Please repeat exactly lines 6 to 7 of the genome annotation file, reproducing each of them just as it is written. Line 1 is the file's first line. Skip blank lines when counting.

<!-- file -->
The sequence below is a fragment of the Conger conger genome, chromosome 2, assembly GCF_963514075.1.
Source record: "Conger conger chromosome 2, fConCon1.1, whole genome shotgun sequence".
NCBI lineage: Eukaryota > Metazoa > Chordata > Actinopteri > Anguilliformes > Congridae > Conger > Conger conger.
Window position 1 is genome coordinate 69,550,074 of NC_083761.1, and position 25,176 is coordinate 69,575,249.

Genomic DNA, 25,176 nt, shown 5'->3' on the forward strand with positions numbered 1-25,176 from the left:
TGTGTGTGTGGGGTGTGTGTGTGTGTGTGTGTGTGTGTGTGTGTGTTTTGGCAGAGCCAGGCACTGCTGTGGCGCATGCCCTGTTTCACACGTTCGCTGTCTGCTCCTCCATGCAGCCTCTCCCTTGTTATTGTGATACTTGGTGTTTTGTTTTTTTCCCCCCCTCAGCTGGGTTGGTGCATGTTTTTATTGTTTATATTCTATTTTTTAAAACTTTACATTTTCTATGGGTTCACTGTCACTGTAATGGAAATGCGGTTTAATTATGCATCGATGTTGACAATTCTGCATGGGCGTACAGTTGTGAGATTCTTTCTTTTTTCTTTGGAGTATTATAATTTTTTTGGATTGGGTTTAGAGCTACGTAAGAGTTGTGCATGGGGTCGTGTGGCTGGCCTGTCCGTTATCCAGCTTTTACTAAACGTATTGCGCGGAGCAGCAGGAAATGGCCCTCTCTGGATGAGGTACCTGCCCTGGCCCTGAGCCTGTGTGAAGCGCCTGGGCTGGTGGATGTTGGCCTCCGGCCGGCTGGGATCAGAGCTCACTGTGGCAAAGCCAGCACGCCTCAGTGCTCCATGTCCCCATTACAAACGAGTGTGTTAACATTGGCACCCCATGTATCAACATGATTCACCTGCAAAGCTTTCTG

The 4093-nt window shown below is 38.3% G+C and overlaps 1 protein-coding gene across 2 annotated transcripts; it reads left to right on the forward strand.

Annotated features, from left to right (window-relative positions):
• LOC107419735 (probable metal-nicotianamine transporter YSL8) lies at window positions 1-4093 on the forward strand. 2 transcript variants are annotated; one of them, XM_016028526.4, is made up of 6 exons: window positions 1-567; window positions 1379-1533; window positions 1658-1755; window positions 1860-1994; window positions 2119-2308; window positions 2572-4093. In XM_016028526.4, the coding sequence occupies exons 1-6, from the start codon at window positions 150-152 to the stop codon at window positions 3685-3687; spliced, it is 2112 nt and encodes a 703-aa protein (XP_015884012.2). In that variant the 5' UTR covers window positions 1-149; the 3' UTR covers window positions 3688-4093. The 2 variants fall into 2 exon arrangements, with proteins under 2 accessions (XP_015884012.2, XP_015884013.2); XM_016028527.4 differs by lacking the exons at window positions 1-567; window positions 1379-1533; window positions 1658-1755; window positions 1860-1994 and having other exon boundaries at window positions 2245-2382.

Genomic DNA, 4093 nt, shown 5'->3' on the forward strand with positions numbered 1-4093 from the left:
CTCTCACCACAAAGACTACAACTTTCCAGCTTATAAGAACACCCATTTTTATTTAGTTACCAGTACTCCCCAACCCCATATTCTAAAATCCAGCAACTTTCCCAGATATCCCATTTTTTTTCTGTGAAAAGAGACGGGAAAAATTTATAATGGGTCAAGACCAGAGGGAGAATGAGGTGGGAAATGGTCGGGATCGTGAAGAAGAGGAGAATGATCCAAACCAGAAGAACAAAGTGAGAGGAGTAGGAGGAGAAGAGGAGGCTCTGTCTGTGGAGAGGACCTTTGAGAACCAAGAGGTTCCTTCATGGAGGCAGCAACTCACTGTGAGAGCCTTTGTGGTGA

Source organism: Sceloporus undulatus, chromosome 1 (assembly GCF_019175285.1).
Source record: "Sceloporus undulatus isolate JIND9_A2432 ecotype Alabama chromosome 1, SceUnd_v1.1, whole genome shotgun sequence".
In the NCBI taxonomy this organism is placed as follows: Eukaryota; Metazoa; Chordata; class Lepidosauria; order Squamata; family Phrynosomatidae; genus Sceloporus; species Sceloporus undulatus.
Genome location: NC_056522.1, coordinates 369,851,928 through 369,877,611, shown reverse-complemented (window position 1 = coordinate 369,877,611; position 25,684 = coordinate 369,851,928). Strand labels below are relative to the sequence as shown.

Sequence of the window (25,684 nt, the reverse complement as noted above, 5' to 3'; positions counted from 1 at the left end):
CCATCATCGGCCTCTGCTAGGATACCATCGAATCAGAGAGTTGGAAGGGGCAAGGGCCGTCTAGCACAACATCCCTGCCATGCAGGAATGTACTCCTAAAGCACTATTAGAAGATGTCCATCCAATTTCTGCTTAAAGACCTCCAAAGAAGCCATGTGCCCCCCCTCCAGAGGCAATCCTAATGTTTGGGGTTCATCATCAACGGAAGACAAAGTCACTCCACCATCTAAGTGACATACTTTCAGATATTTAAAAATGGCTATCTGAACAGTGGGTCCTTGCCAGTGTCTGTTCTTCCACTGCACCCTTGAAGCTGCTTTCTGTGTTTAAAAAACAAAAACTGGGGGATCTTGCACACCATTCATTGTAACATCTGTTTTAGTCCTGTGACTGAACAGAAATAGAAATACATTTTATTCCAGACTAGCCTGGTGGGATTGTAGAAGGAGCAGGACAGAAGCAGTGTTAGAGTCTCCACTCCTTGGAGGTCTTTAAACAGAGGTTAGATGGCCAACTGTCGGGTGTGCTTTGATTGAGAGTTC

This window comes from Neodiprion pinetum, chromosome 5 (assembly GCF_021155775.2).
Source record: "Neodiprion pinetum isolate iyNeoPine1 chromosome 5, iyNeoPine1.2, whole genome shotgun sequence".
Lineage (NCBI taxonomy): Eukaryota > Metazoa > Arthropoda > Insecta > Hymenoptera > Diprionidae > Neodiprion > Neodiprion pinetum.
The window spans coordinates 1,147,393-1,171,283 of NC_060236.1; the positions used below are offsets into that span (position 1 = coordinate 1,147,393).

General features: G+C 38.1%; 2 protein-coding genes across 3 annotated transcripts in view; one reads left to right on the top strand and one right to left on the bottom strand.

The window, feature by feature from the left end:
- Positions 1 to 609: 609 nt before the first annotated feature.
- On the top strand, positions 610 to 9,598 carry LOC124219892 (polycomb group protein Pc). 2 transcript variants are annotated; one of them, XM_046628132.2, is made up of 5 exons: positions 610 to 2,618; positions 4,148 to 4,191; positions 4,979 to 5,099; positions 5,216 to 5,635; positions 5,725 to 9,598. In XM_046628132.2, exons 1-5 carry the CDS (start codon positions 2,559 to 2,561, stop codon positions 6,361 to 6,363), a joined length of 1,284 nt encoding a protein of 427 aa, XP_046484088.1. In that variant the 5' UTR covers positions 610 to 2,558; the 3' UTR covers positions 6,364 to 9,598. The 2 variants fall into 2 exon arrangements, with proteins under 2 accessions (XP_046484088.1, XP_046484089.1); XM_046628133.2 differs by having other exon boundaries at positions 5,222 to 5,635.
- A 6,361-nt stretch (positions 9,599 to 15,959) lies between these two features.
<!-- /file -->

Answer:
TGTGTGTGTGGGGTGTGTGTGTGTGTGTGTGTGTGTGTGTGTGTGTTTTGGCAGAGCCAGGCACTGCTGTGGCGCATGCCCTGTTTCACACGTTCGCTGTCTGCTCCTCCATGCAGCCTCTCCCTTGTTATTGTGATACTTGGTGTTTTGTTTTTTTCCCCCCCTCAGCTGGGTTGGTGCATGTTTTTATTGTTTATATTCTATTTTTTAAAACTTTACATTTTCTATGGGTTCACTGTCACTGTAATGGAAATGCGGTTTAATTATGCATCGATGTTGACAATTCTGCATGGGCGTACAGTTGTGAGATTCTTTCTTTTTTCTTTGGAGTATTATAATTTTTTTGGATTGGGTTTAGAGCTACGTAAGAGTTGTGCATGGGGTCGTGTGGCTGGCCTGTCCGTTATCCAGCTTTTACTAAACGTATTGCGCGGAGCAGCAGGAAATGGCCCTCTCTGGATGAGGTACCTGCCCTGGCCCTGAGCCTGTGTGAAGCGCCTGGGCTGGTGGATGTTGGCCTCCGGCCGGCTGGGATCAGAGCTCACTGTGGCAAAGCCAGCACGCCTCAGTGCTCCATGTCCCCATTACAAACGAGTGTGTTAACATTGGCACCCCATGTATCAACATGATTCACCTGCAAAGCTTTCTG

The 4093-nt window shown below is 38.3% G+C and overlaps 1 protein-coding gene across 2 annotated transcripts; it reads left to right on the forward strand.